The Story Goes

Stories enrich lessons and capture the interest of learners as few other teaching methods can.  Stories can be used to answer questions, introduce or reinforce principles, or summarize lessons.  They can be especially effective to clarify and teach gospel principles by giving examples of righteous living, reaching all listeners on their own level of understanding.  When stories are used well, they engage learners’ values and emotions.  They can help learners apply gospel principles as they share in great scriptural events, moments of decision, hardships and struggles, and the blessings of living the gospel of Jesus Christ.  They make principles easier to understand and remember.  They show in vivid and inspiring ways how gospel principles can be applied in our lives.

The Savior is the Master Teacher and the example we should follow in all our gospel teaching.  He frequently used stories in His teaching. His parables are excellent examples of using stories to teach.  For example, a lawyer asked Him, “Who is my neighbour?”  He answered by telling a story about a man who was beaten and robbed as he traveled from Jerusalem to Jericho.  Two men passed by the wounded man, but a third, a Samaritan, stopped and took care of him (see Luke 10:29–35).  When Jesus finished the parable, He asked the lawyer, “Which now of these three, thinkest thou, was neighbour unto him that fell among the thieves?” The man answered, “He that shewed mercy on him.”  Then Jesus responded, “Go, and do thou likewise” (Luke 10:36–37).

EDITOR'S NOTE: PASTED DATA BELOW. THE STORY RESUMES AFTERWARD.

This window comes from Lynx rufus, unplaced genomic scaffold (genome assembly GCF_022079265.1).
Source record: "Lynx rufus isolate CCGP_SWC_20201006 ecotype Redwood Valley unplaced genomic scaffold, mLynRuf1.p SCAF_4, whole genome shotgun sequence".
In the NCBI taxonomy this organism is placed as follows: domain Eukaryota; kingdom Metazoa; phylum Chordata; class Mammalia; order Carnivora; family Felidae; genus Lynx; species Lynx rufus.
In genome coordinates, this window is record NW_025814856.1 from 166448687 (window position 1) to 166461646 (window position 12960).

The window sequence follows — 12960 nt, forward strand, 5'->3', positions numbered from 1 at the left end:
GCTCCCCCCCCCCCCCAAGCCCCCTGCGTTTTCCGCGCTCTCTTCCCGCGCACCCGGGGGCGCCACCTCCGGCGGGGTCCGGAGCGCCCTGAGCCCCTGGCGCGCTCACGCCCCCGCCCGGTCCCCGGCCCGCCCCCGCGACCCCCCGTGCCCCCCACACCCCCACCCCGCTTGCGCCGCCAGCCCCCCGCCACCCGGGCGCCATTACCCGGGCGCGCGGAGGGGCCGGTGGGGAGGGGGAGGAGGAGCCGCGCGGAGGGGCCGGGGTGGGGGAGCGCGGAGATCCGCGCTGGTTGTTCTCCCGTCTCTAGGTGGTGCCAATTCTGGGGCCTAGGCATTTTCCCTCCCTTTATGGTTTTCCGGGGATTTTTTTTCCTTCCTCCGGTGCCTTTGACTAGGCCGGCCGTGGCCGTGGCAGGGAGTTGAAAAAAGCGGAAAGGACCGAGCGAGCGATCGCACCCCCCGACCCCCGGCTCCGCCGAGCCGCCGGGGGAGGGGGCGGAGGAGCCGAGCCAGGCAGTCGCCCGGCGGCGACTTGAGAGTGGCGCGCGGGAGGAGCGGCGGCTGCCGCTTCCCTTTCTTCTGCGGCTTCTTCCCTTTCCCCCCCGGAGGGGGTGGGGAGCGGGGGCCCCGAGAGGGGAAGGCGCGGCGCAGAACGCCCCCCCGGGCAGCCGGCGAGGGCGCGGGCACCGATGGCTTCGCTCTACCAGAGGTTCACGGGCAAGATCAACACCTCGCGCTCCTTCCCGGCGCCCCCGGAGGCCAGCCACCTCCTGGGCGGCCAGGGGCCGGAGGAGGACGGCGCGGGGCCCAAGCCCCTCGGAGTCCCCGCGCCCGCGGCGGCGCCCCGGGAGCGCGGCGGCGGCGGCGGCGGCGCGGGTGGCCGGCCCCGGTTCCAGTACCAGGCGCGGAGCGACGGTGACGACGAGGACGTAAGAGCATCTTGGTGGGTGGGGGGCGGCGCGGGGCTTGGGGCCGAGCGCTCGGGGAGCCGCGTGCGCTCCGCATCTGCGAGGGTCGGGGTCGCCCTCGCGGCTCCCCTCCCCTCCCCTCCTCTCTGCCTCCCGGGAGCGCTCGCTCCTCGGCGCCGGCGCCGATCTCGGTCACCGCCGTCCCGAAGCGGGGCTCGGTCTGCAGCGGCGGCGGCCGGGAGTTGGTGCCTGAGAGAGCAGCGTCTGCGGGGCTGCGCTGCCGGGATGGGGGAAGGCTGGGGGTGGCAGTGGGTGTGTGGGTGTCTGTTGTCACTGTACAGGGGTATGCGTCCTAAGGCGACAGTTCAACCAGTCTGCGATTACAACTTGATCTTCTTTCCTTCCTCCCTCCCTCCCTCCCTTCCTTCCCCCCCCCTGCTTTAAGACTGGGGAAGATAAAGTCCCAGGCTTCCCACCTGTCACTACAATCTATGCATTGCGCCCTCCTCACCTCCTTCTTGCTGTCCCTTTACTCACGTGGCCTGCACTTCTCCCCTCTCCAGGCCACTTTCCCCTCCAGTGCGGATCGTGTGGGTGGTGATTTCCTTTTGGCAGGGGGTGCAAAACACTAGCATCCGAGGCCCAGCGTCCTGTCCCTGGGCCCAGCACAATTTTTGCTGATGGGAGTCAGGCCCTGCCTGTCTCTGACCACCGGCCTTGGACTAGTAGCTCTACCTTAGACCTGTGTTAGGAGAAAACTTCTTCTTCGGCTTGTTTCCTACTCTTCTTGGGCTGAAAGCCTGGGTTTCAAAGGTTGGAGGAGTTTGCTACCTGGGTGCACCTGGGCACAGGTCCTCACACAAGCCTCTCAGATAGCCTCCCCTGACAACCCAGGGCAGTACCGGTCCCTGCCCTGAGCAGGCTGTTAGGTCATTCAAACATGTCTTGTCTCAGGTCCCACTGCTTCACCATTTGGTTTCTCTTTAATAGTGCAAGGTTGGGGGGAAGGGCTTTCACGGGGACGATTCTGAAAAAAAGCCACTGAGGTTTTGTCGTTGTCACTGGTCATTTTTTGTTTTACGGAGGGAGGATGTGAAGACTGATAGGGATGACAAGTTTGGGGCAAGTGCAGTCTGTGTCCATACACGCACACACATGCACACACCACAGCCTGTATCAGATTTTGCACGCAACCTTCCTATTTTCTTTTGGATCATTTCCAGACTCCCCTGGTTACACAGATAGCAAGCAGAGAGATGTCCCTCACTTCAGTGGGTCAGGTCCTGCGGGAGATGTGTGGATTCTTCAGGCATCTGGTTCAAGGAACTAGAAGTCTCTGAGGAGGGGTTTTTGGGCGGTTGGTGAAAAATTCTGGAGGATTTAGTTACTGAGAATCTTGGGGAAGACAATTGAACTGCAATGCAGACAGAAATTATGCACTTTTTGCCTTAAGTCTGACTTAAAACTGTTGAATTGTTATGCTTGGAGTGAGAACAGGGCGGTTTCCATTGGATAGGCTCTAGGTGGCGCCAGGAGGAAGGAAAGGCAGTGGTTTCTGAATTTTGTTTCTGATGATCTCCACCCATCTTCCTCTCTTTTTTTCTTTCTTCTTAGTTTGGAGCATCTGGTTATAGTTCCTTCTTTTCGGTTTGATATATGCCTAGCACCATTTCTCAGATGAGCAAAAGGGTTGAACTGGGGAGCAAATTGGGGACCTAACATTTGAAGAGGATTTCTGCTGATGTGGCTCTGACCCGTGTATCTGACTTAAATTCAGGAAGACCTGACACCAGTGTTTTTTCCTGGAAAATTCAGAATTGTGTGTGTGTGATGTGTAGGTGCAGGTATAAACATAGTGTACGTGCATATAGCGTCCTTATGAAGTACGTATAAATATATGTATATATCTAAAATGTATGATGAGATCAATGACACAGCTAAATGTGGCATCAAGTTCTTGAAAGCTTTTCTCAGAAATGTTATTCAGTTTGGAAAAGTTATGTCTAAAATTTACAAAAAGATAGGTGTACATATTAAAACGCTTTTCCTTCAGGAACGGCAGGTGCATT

– Taken from Teaching: No Greater Call, a resource guide for teachers in the Church.

In the coming month, consider using stories in the learning experiences you provide.  Read the stories prior to lesson day and commit them to memory.  The eye contact you make with your students will show them what you are sharing is important.  The Spirit will help you recall the stories your students need to hear.  Oftentimes this happens after an inspired comment is made from someone in class.  The story will reinforce what they have shared as well as validate their feelings and expressions.

Below is a compilation of General Conference addresses pertaining to the doctrine of becoming more Christlike (Come Follow Me, October 2013).  Consider using this resource in your lesson preparation.  I’d love to hear back on meaningful experiences you have using these or other stories in your teaching this coming month.  Download a printable 4×6 photo handout – More, Savior, Like Thee.

TOPIC LINE STORY BEGINS GIVEN BY
Christlike Life We Are the Hands of Christ President Dieter F. Uchdorf, April 2010, Sunday Morning Session
Christlike Attributes Children Can Bless Our Lives Jean A. Stevens, April 2011, Saturday Morning Session
Jesus’ Example You’re the Best Elder Neil L. Andersen, April 2012, Sunday Afternoon Session
Patience A Large Marshmallow President Dieter F. Uchdorf, April 2010 Priesthood Session